Skip navigation

Memorandum for Director of Bureau of Prisons, D.C., Use of Home Confinement, 2020

Download original document:
Brief thumbnail
This text is machine-read, and may contain errors. Check the original document to verify accuracy.
~ffice of t~e Attorne,! (f{)eneral
lla,llitingtlln. E. <!t. 20.5:30

April 3, 2020






Increasing Use of Home Confinement at Institutions Most Affected by

The mission of BOP is to administer the lawful punishments that our justice system
imposes. Executing that mission imposes on us a profound obligation to protect the health and
safety of all inmates.
Last week, I directed the Bureau of Prisons to prioritize the use of home confinement as a
tool for combatting the dangers that COVID-19 poses to our vulnerable inmates, while ensuring
we successfully discharge our duty to protect the public. I applaud the substantial steps you have
already taken on that front with respect to the vulnerable inmates who qualified for home
confinement under the pre-CARES Act standards.
As you know, we are experiencing significant levels of infection at several of our facilities,
including FCI Oakdale, FCI Danbury, and FCI Elkton. We have to move with dispatch in using
home confinement, where appropriate, to move vulnerable inmates out of these institutions. I
would like you to give priority to these institutions, and others similarly affected, as you continue
to process the remaining inmates who are eligible for home confinement under pre-CARES Act
standards. In addition, the CARES Act now authorizes me to expand the cohort of inmates who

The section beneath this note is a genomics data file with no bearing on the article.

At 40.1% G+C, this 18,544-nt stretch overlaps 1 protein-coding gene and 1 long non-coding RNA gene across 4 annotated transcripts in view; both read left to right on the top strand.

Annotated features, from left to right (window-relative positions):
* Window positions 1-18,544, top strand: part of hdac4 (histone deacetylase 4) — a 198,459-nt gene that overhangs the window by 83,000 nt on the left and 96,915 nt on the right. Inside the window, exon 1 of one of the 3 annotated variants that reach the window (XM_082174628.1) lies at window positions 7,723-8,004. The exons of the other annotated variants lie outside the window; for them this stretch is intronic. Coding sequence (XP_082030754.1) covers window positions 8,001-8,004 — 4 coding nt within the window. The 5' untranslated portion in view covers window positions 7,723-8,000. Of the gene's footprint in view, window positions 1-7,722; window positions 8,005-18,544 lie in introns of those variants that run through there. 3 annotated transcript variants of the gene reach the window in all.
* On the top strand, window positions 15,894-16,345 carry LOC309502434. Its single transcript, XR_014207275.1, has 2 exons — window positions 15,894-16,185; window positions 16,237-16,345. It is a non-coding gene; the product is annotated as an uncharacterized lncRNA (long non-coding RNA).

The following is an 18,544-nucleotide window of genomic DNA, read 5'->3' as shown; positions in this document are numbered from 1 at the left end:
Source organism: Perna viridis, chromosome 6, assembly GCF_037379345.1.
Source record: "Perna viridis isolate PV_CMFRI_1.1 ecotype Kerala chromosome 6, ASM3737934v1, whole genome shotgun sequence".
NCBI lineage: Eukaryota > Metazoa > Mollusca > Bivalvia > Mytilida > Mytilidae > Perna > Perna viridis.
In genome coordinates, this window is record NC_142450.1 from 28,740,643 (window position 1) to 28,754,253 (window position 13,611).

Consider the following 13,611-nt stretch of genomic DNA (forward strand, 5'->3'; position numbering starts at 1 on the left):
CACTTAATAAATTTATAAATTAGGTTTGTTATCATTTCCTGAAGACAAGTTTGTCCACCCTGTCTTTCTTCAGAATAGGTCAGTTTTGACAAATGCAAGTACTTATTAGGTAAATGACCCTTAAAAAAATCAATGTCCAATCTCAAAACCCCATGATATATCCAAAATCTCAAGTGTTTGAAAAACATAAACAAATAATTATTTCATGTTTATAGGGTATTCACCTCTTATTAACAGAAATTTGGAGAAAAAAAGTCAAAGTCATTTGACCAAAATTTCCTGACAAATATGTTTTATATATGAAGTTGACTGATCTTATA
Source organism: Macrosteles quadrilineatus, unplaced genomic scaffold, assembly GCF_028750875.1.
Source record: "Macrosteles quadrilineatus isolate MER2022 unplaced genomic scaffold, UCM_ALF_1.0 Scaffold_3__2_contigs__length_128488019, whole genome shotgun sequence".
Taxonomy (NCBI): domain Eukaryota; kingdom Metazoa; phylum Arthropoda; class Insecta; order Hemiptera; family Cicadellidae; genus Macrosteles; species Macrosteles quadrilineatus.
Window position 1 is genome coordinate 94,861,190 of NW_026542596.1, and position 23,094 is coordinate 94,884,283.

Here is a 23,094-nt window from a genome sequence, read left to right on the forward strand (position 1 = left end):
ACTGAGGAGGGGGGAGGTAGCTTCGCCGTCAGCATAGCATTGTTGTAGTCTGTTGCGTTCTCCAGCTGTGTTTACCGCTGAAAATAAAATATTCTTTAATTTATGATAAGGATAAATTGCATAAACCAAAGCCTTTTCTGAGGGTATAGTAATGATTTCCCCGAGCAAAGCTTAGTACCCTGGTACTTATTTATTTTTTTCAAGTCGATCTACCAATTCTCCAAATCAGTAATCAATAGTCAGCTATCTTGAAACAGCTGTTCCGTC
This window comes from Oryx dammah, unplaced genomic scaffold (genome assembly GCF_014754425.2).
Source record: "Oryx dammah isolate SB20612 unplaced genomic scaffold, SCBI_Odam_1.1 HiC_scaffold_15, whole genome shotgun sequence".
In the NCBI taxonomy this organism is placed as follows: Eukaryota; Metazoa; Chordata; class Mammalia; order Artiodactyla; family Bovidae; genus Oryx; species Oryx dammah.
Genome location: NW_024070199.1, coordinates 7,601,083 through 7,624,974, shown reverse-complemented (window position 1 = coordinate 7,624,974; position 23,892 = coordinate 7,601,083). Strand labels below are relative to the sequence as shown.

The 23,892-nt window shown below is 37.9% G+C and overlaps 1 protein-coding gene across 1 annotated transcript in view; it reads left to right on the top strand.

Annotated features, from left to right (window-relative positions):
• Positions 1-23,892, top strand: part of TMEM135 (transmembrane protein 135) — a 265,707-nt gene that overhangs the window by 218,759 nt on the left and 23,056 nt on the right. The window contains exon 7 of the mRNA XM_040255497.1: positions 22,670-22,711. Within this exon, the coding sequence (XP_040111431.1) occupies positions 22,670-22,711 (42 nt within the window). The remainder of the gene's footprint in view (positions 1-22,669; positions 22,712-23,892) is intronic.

can be considered for home release upon my finding that emergency conditions are materially
affecting the functioning of the Bureau of Prisons. I hereby make that finding and direct that, as
detailed below, you give priority in implementing these new standards to the most vulnerable
inmates at the most affected facilities, consistent.with the guidance below.


Memorandum from the Attorney General
Page 2
Subject: Increasing Use of Home Confinement at Institutions Most Affected by COVID-19
While BOP has taken extensive precautions to prevent COVID-19 from entering its
facilities and infecting our inmates, those precautions, like any precautions, have not been perfectly
successful at all institutions. I am therefore directing you to immediately review all inmates who
have COVID-19 risk factors, as established by the CDC, starting with the inmates incarcerated at
FCI Oakdale, FCI Danbury, FCI Elkton, and similarly situated facilities where you determine that
COVID-19 is materially affecting operations. You should begin implementing this directive
immediately at the facilities I have specifically identified and any other facilities facing similarly
serious problems. And now that I have exercised my authority under the CARES Act, your review
should include all at-risk inmates-not only those who were previously eligible for transfer.
For all inmates whom you deem suitable candidates for home confinement, you are
directed to immediately process them for transfer and then immediately transfer them following a
14-day quarantine at an appropriate BOP facility, or, in appropriate cases subject to your case-bycase discretion, in the residence to which the inmate is being transferred. It is vital that we not